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Working 4 you: Reducing your risk of heart disease

February is American Heart Month, and studies from the Centers for Disease Control and Prevention find heart disease is the number one killer for men and women in America. But a recent study shows there are lifestyle changes you can make to greatly reduce your risk.

The study was recently published in the Journal of the American College of Cardiology. It looked at data from nearly 90,000 women between the ages of 27 and 44 from 1991 to 2011. In the 20 years of follow up, there were 456 cases of coronary heart disease. Researchers noticed that, of the women who didn't have heart disease, they had several lifestyle habits in common.�

The study did only look at women, however researchers say these habits will also reduce the risk of heart disease for men.�

First on the list: don't smoke, and if you do, quit. Smoking isn't only bad for your lungs, it's bad for your heart. Nearly as many smokers die from heart disease as they do from lung cancer.�

Working 4 you: Dealing with financial stress

Signs are pointing to an improving economy, but a new survey finds many Americans are still feeling financial stress.�

2014 was the best year for job creation in more than a decade, and the Dow Jones industrial average is also up almost 15% over the previous year, which helped the average 401k balance reach a record high at the end of 2014.

Still, that doesn't mean Americans aren't stressed about finances. An annual survey from the American Psychological Association finds, for most Americans, money is still the main source of stress in their lives.�

Nearly 90% of people they spoke with said their level of stress when it comes to money was either the same as the year before, or had increased. And the groups most stressed about money included Millennials and Gen Xers. Younger groups have been feeling a big burden from student loans. So, what can you do about it?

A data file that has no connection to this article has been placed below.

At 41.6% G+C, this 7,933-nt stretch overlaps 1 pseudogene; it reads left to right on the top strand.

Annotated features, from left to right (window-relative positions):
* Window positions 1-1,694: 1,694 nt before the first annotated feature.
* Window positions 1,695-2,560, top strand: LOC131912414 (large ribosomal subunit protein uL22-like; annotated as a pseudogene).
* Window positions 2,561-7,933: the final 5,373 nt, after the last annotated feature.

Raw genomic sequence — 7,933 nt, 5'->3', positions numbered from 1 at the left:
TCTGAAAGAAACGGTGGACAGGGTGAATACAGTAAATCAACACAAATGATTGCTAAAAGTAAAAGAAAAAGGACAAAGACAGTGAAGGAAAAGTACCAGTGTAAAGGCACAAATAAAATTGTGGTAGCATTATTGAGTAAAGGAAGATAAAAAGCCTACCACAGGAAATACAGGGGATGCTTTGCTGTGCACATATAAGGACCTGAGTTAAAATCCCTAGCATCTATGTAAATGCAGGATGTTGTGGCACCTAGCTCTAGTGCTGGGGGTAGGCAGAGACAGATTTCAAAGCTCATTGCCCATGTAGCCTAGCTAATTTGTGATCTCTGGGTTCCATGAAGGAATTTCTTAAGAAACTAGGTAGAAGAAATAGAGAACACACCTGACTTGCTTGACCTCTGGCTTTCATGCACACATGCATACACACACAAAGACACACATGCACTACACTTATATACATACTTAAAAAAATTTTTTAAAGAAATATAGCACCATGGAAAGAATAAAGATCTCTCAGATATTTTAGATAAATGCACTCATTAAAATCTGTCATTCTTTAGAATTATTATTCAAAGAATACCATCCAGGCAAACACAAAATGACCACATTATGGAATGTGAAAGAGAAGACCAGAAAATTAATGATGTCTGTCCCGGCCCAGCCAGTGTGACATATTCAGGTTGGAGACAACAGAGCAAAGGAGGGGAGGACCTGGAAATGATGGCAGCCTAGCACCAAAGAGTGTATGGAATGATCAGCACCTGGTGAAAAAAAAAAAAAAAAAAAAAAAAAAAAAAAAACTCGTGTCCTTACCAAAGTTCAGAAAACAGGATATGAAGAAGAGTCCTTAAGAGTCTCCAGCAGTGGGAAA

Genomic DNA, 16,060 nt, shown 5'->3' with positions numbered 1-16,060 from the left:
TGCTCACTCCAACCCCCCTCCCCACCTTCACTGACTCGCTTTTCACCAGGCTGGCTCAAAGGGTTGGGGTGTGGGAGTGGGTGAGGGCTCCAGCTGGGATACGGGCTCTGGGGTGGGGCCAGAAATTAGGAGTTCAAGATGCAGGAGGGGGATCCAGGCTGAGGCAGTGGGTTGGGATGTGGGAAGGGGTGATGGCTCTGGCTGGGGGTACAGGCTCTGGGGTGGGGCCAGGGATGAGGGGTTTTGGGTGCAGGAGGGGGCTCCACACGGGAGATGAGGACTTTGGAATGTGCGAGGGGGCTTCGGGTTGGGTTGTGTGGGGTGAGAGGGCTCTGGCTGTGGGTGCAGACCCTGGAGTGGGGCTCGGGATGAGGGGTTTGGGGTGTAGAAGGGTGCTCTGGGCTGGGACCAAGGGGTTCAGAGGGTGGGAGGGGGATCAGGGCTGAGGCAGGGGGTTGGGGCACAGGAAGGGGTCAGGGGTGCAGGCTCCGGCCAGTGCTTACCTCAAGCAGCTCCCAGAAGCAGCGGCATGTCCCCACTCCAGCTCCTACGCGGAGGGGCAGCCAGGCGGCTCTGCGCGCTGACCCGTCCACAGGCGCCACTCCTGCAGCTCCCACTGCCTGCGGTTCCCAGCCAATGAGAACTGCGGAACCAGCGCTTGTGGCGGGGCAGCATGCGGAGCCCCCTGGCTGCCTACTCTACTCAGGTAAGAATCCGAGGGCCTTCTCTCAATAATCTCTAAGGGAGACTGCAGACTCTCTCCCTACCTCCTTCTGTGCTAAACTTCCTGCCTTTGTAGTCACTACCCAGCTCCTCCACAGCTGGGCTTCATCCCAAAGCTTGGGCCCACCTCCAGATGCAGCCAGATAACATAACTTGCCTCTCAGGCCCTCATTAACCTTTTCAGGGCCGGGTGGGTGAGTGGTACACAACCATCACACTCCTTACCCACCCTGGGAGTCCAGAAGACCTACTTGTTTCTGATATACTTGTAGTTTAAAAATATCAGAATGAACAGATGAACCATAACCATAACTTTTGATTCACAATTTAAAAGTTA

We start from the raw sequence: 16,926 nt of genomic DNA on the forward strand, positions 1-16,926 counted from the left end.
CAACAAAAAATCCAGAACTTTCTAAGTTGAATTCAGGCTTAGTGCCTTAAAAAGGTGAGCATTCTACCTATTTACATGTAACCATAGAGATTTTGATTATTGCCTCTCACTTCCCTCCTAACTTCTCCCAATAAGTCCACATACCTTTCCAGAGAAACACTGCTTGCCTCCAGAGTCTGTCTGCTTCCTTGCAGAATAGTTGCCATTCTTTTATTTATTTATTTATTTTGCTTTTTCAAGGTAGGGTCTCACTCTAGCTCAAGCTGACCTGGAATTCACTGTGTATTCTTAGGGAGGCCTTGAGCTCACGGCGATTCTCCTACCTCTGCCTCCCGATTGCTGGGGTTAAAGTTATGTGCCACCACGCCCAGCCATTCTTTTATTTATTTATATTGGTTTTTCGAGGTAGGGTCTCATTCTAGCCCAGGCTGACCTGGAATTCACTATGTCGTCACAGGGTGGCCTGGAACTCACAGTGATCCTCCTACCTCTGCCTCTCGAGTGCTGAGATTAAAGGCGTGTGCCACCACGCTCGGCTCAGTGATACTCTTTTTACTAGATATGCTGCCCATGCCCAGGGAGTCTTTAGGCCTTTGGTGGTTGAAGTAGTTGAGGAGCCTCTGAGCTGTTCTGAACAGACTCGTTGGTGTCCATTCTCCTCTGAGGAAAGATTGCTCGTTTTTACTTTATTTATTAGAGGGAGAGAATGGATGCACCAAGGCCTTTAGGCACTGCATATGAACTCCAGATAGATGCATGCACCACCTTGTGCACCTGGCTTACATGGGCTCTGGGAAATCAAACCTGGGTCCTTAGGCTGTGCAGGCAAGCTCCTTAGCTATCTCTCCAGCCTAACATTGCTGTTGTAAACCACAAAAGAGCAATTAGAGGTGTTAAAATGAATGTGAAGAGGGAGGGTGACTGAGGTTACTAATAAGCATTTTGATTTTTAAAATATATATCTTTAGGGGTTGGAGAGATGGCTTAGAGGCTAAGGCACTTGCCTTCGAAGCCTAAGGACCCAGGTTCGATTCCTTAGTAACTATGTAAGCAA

First, the American Psychological Association says to stop thinking about finances as something taboo to talk about, and discuss problems with others. It says we need to develop strong enough relationships with people that we feel comfortable discussing our financial situation with them.�

Working 4 you: Crackdown on bogus supplements

There's a crackdown at some of America's best known stores over supplements. More than half of all adults use them, but now the New York Attorney General says they may not be providing any benefits at all. 

The AG says pills tested at some major retailers had fillers or contaminants like rice, wheat and even houseplants. He's now demanding that those potentially dangerous products be pulled from store shelves. 

The investigation into the supplements claims that many samples of store brands of Ginkgo Biloba and St. John's Wort found at Walmart, Walgreen's, Target and GNC, didn't actually contain any of those herbs. The same goes for samples of store brands of Ginseng and Echinacea found at Walmart, Walgreen's and GNC. 

Nearly 400 tests were conducted and the results found 79% of the samples contained none of the product labeled or were contaminated. One of the big concerns over possible contamination is food allergies. 

Men arrested for attack on transgender woman

Spokane Police have arrested two men they say attacked a transgender woman in downtown Spokane Friday. They're charged with attacking the woman based on her gender identity.

Police arrested 45-year old Adam Flippen and 43-year old Marc Fessler. They were booked into the Spokane County Jail just before 4:30 Tuesday afternoon.